Can’t be explained by science!

Can’t be explained by science!

This clickbait title is inspired by the clickbait title of a recent story about high redshift galaxies observed by JWST. To speak in the same vernacular:


What they mean, as I’ve discussed many times here, is that it is difficult to explain these observations in LCDM. LCDM does not encompass all of science. Science* predicted exactly this.

This story is one variation on the work of Labbe et al. that has been making the rounds since it appeared in Nature in late February. The concern is that these high redshift galaxies are big and bright. They got too big too soon.

Six high redshift galaxies from the JWST CEERS survey, as reported by Labbe et al. (2023). Not much to look at, but bear in mind that these objects are pushing the edge of the observable universe. By that standard, they are both bright and disarmingly obvious.

The work of Labbe et al. was one of the works informing the first concerns to emerge from JWST. Concerns were also raised about the credibility of those data. Are these galaxies really as massive as claimed, and at such high redshift? Let’s compare before and after publication:

Stellar masses and redshifts of galaxies from Labbe et al. The pink squares are the initial estimates that appeared in their first preprint in July 2022. The black squares with error bars are from the version published in February 2023. The shaded regions represent where galaxies are too massive too early for LCDM. The lighter region is where very few galaxies were expected to exist; the darker region is a hard no.

The results here are mixed. On the one hand, we were right to be concerned about the initial analysis. This was based in part on a ground-based calibration of the telescope before it was launched. That’s not the same as performance on the sky, which is usually a bit worse than in the lab. JWST breaks that mold, as it is actually performing better than expected. That means the bright-looking galaxies aren’t quite as intrinsically bright as was initially thought.

The correct calibration reduces both the masses and the redshifts of these galaxies. The change isn’t subtle: galaxies are less massive (the mass scale is logarithmic!) and at lower redshift than initially thought. Amusingly, only one galaxy is above redshift 9 when the early talking point was big galaxies at z = 10. (There are other credible candidates for that.) Nevertheless, the objects are clearly there, and bright (i.e., massive). They are also early. We like to obsess about redshift, but there is an inverse relation between redshift and time, so there is not much difference in clock time between z = 7 and 10. Redshift 10 is just under 500 million years after the big bang; redshift 7 just under 750 million years. Those are both in the first billion years out of a current age of over thirteen billion years. The universe was still in its infancy for both.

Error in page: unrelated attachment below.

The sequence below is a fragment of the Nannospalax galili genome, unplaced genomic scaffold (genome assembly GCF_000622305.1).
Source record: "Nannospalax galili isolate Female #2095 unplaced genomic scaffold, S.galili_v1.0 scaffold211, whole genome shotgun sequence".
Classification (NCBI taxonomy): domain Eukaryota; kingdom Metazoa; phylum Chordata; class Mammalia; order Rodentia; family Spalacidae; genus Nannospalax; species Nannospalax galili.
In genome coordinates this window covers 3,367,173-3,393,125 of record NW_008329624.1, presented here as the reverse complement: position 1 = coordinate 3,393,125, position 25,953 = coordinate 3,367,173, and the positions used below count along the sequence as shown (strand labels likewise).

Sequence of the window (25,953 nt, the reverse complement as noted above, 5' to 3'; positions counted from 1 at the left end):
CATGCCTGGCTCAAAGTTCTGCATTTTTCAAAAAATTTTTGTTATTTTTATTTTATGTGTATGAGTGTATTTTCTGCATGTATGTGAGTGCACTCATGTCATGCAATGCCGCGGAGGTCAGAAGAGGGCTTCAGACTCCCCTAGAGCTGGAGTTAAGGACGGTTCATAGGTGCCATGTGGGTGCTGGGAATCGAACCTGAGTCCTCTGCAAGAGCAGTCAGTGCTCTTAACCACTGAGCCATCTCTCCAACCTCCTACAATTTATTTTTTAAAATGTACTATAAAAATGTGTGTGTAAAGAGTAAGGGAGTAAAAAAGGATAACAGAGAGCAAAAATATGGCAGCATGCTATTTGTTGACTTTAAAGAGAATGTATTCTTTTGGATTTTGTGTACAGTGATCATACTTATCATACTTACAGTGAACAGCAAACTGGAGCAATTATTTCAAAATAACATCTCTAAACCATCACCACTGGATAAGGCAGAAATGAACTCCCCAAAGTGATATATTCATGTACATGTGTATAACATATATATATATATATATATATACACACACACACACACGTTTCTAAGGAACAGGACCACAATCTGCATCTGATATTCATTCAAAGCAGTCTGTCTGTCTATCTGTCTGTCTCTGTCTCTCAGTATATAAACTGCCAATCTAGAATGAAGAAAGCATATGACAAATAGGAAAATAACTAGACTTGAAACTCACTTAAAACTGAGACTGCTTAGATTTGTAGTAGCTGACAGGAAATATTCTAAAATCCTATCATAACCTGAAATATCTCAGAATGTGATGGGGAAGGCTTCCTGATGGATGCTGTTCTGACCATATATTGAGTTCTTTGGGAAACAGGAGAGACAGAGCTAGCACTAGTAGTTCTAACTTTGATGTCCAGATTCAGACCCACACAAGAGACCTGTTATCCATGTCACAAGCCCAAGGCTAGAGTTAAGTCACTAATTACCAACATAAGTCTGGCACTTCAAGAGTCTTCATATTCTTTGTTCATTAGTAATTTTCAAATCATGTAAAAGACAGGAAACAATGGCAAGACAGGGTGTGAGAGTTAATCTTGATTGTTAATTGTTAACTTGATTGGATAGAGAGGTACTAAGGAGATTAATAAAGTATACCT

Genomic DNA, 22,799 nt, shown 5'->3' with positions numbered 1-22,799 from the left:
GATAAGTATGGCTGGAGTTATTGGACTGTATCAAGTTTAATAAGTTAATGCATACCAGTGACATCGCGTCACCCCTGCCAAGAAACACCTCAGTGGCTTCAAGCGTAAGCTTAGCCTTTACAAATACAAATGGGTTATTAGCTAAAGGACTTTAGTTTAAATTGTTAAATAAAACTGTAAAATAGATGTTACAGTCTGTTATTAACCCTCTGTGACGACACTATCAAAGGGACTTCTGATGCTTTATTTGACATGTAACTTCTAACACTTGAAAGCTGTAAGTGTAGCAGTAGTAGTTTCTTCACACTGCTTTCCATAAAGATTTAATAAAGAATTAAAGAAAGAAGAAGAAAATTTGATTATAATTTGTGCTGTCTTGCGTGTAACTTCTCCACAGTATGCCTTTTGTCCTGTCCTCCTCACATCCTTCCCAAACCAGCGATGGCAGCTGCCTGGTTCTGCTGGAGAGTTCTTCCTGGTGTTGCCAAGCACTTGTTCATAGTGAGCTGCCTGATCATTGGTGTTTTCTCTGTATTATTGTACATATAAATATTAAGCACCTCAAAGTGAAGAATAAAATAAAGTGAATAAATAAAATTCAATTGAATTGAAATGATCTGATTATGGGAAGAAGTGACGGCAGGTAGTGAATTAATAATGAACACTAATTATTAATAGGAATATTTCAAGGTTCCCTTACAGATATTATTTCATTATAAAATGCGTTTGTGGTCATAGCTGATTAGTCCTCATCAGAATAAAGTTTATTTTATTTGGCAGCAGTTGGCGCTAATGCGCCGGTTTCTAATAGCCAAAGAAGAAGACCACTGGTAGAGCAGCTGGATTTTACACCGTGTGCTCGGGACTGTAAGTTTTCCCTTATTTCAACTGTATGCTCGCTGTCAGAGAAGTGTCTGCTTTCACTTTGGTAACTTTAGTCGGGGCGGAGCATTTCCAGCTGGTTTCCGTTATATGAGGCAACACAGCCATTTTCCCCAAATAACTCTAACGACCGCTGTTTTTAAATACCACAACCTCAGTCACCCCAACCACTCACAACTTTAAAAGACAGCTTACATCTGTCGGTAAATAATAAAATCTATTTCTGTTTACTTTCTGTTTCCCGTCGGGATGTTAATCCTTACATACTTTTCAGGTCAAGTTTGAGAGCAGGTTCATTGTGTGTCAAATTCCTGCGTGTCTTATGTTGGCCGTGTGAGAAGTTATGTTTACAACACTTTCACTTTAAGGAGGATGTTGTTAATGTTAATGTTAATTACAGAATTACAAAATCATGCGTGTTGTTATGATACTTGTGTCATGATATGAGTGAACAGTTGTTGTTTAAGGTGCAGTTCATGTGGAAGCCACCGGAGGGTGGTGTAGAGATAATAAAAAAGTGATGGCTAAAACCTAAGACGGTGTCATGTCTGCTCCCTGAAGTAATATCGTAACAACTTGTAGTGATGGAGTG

Regardless of your perspective on cosmic time scales, the observed galaxies remain well into LCDM’s danger zone, even with the revised calibration. They are no longer fully in the no-go zone, so I’m sure we’ll see lots of papers explaining how the danger zone isn’t so dangerous after all, and that we should have expected it all along. That’s why it matters more what we predict before an observation than after the answer is known.

*I emphasize science here because one of the reactions I get when I point out that this was predicted is some variation on “That doesn’t count! [because I don’t understand the way it was done.]” And yet, the predictions made and published in advance of the observations keep coming true. It’s almost as if there might be something to this so-called scientific method.

On the one hand, I understand the visceral negative reaction. It is the same reaction I had when MOND first reared its ugly head in my own data for low surface brightness galaxies. This is apparently a psychological phase through which we must pass. On the other hand, the community seems stuck in this rut: it is high time to get past it. I’ve been trying to educate a reluctant audience for over a quarter century now. I know how it pains them because I shared that pain. I got over it. If you’re a scientist still struggling to do so, that’s on you.

There are some things we have to figure out for ourselves. If you don’t believe me, fine, but then get on with doing it yourself instead of burying your head in the sand. The first thing you have to do is give MOND a chance. When I allowed that possibility, I suddenly found myself working less hard than when I was desperately trying to save dark matter. If you come to the problem sure MOND is wrong+, you’ll always get the answer you want.

+I’ve been meaning to write a post (again) about the very real problems MOND suffers in clusters of galaxies. This is an important concern. It is also just one of hundreds of things to consider in the balance. We seem willing to give LCDM infinite mulligans while any problem MOND encounters is immediately seen as fatal. If we hold them to the same standard, both are falsified. If all we care about is explanatory power, LCDM always has that covered. If we care more about successful a priori predictions, MOND is less falsified than LCDM.

There is an important debate to be had on these issues, but we’re not having it. Instead, I frequently encounter people whose first response to any mention of MOND is to cite the bullet cluster in order to shut down discussion. They are unwilling to accept that there is a debate to be had, and are inevitably surprised to learn that LCDM has trouble explaining the bullet cluster too, let alone other clusters. It’s almost as if they are just looking for an excuse to not have to engage in serious thought that might challenge their belief system.